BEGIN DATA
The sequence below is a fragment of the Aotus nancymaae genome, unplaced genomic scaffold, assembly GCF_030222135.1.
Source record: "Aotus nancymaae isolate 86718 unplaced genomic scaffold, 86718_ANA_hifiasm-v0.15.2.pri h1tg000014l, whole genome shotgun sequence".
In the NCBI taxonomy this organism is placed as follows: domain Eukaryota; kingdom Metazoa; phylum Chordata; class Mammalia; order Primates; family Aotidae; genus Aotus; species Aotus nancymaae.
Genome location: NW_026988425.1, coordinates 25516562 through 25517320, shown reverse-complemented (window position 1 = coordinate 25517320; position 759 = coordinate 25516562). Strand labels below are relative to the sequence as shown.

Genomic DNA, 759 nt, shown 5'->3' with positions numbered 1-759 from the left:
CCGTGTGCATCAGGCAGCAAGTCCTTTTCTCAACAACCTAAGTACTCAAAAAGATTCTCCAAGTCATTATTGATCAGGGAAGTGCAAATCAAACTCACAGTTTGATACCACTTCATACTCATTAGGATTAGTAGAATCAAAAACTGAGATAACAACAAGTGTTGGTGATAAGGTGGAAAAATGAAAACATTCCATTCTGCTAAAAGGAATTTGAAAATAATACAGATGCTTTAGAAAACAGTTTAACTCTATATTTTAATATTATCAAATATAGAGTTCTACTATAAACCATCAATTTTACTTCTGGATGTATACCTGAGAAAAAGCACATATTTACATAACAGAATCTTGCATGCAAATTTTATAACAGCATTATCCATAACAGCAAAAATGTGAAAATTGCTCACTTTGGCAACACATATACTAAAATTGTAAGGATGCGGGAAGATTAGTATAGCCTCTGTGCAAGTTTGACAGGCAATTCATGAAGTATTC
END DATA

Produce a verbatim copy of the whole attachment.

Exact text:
The sequence below is a fragment of the Aotus nancymaae genome, unplaced genomic scaffold, assembly GCF_030222135.1.
Source record: "Aotus nancymaae isolate 86718 unplaced genomic scaffold, 86718_ANA_hifiasm-v0.15.2.pri h1tg000014l, whole genome shotgun sequence".
In the NCBI taxonomy this organism is placed as follows: domain Eukaryota; kingdom Metazoa; phylum Chordata; class Mammalia; order Primates; family Aotidae; genus Aotus; species Aotus nancymaae.
Genome location: NW_026988425.1, coordinates 25516562 through 25517320, shown reverse-complemented (window position 1 = coordinate 25517320; position 759 = coordinate 25516562). Strand labels below are relative to the sequence as shown.

Genomic DNA, 759 nt, shown 5'->3' with positions numbered 1-759 from the left:
CCGTGTGCATCAGGCAGCAAGTCCTTTTCTCAACAACCTAAGTACTCAAAAAGATTCTCCAAGTCATTATTGATCAGGGAAGTGCAAATCAAACTCACAGTTTGATACCACTTCATACTCATTAGGATTAGTAGAATCAAAAACTGAGATAACAACAAGTGTTGGTGATAAGGTGGAAAAATGAAAACATTCCATTCTGCTAAAAGGAATTTGAAAATAATACAGATGCTTTAGAAAACAGTTTAACTCTATATTTTAATATTATCAAATATAGAGTTCTACTATAAACCATCAATTTTACTTCTGGATGTATACCTGAGAAAAAGCACATATTTACATAACAGAATCTTGCATGCAAATTTTATAACAGCATTATCCATAACAGCAAAAATGTGAAAATTGCTCACTTTGGCAACACATATACTAAAATTGTAAGGATGCGGGAAGATTAGTATAGCCTCTGTGCAAGTTTGACAGGCAATTCATGAAGTATTC